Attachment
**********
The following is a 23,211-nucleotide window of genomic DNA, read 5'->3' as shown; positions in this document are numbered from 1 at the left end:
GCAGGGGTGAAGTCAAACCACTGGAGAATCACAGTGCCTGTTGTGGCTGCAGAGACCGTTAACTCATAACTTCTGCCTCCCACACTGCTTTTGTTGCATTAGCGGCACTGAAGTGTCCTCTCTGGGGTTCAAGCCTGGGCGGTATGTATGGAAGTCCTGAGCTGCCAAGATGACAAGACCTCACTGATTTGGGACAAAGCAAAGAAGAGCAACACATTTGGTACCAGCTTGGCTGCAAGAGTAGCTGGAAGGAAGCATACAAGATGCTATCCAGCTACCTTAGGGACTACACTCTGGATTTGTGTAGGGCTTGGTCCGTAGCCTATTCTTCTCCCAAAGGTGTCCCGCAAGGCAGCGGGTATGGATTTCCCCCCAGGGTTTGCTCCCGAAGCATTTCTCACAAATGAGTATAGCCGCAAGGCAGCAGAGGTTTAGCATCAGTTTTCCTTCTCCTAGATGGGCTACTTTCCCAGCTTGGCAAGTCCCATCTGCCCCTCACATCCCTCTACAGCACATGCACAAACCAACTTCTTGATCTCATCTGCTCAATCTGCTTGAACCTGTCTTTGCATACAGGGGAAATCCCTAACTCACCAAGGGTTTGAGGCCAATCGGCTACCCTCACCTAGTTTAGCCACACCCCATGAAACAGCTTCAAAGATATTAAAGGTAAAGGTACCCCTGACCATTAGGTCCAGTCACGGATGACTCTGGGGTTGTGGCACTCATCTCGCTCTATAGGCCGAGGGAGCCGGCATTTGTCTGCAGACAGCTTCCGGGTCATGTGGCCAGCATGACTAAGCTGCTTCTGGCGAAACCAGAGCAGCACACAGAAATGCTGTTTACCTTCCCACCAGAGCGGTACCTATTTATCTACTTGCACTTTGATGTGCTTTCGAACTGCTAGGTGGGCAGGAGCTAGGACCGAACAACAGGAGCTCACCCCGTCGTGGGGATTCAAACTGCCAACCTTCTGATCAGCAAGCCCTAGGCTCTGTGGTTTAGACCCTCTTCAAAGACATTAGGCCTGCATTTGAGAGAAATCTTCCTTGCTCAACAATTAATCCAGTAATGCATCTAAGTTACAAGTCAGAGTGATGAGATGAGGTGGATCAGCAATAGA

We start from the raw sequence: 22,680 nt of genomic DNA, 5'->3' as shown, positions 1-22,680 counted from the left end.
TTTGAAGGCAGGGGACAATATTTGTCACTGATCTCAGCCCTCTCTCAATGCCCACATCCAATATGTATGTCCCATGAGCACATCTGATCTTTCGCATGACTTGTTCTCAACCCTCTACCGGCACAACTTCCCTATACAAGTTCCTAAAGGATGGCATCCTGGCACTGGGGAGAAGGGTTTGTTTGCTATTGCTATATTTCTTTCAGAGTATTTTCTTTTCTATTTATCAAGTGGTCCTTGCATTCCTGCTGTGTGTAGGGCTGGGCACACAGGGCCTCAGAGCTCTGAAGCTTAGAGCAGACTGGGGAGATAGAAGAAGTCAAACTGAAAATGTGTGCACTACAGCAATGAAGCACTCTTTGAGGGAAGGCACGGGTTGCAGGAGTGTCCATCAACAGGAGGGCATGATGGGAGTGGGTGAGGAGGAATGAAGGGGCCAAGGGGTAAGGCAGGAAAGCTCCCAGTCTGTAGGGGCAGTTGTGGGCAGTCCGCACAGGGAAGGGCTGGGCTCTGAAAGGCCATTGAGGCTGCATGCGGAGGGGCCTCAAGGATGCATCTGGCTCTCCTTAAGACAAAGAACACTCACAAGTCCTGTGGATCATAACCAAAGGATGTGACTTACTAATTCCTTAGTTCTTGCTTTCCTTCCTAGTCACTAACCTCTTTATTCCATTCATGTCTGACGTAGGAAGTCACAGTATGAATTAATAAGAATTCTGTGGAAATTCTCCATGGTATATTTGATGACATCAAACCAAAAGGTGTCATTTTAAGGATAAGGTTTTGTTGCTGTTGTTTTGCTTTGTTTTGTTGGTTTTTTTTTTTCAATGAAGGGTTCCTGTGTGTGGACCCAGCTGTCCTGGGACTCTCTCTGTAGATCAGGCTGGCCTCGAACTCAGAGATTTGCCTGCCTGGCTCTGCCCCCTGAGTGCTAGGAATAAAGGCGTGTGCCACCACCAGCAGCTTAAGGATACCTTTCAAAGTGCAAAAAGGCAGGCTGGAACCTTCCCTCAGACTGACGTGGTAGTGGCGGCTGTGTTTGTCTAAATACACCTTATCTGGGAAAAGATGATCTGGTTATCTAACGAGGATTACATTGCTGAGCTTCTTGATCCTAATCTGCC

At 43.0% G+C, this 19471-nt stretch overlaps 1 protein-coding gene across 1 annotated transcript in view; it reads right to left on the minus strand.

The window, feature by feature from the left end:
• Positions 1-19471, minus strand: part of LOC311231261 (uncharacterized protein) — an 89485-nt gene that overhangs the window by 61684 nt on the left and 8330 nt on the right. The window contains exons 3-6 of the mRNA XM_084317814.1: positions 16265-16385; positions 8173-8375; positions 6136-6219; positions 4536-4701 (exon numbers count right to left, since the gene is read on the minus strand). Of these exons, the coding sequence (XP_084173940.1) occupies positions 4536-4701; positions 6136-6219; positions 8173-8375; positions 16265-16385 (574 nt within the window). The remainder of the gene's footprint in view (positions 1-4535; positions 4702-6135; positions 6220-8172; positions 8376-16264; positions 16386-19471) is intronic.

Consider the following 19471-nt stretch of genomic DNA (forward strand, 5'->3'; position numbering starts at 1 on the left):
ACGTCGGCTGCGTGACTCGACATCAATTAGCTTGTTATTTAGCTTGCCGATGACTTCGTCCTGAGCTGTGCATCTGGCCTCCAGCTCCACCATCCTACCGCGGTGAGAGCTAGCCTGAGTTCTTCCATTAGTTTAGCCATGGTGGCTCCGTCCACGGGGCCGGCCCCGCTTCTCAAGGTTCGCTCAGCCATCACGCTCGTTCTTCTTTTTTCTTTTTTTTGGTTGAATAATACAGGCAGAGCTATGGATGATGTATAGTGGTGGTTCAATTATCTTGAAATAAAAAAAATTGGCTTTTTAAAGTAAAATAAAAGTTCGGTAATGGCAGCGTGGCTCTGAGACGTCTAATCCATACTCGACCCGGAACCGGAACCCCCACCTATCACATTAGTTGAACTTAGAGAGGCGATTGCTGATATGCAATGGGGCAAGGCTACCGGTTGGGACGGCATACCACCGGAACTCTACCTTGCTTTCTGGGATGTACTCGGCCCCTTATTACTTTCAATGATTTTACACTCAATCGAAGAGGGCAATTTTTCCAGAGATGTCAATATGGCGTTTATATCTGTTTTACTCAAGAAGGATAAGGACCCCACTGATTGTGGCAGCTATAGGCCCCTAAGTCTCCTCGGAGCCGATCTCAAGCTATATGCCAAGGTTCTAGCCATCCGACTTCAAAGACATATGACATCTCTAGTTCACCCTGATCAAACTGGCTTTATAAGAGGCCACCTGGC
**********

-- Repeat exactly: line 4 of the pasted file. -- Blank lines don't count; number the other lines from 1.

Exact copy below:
TTTGAAGGCAGGGGACAATATTTGTCACTGATCTCAGCCCTCTCTCAATGCCCACATCCAATATGTATGTCCCATGAGCACATCTGATCTTTCGCATGACTTGTTCTCAACCCTCTACCGGCACAACTTCCCTATACAAGTTCCTAAAGGATGGCATCCTGGCACTGGGGAGAAGGGTTTGTTTGCTATTGCTATATTTCTTTCAGAGTATTTTCTTTTCTATTTATCAAGTGGTCCTTGCATTCCTGCTGTGTGTAGGGCTGGGCACACAGGGCCTCAGAGCTCTGAAGCTTAGAGCAGACTGGGGAGATAGAAGAAGTCAAACTGAAAATGTGTGCACTACAGCAATGAAGCACTCTTTGAGGGAAGGCACGGGTTGCAGGAGTGTCCATCAACAGGAGGGCATGATGGGAGTGGGTGAGGAGGAATGAAGGGGCCAAGGGGTAAGGCAGGAAAGCTCCCAGTCTGTAGGGGCAGTTGTGGGCAGTCCGCACAGGGAAGGGCTGGGCTCTGAAAGGCCATTGAGGCTGCATGCGGAGGGGCCTCAAGGATGCATCTGGCTCTCCTTAAGACAAAGAACACTCACAAGTCCTGTGGATCATAACCAAAGGATGTGACTTACTAATTCCTTAGTTCTTGCTTTCCTTCCTAGTCACTAACCTCTTTATTCCATTCATGTCTGACGTAGGAAGTCACAGTATGAATTAATAAGAATTCTGTGGAAATTCTCCATGGTATATTTGATGACATCAAACCAAAAGGTGTCATTTTAAGGATAAGGTTTTGTTGCTGTTGTTTTGCTTTGTTTTGTTGGTTTTTTTTTTTCAATGAAGGGTTCCTGTGTGTGGACCCAGCTGTCCTGGGACTCTCTCTGTAGATCAGGCTGGCCTCGAACTCAGAGATTTGCCTGCCTGGCTCTGCCCCCTGAGTGCTAGGAATAAAGGCGTGTGCCACCACCAGCAGCTTAAGGATACCTTTCAAAGTGCAAAAAGGCAGGCTGGAACCTTCCCTCAGACTGACGTGGTAGTGGCGGCTGTGTTTGTCTAAATACACCTTATCTGGGAAAAGATGATCTGGTTATCTAACGAGGATTACATTGCTGAGCTTCTTGATCCTAATCTGCC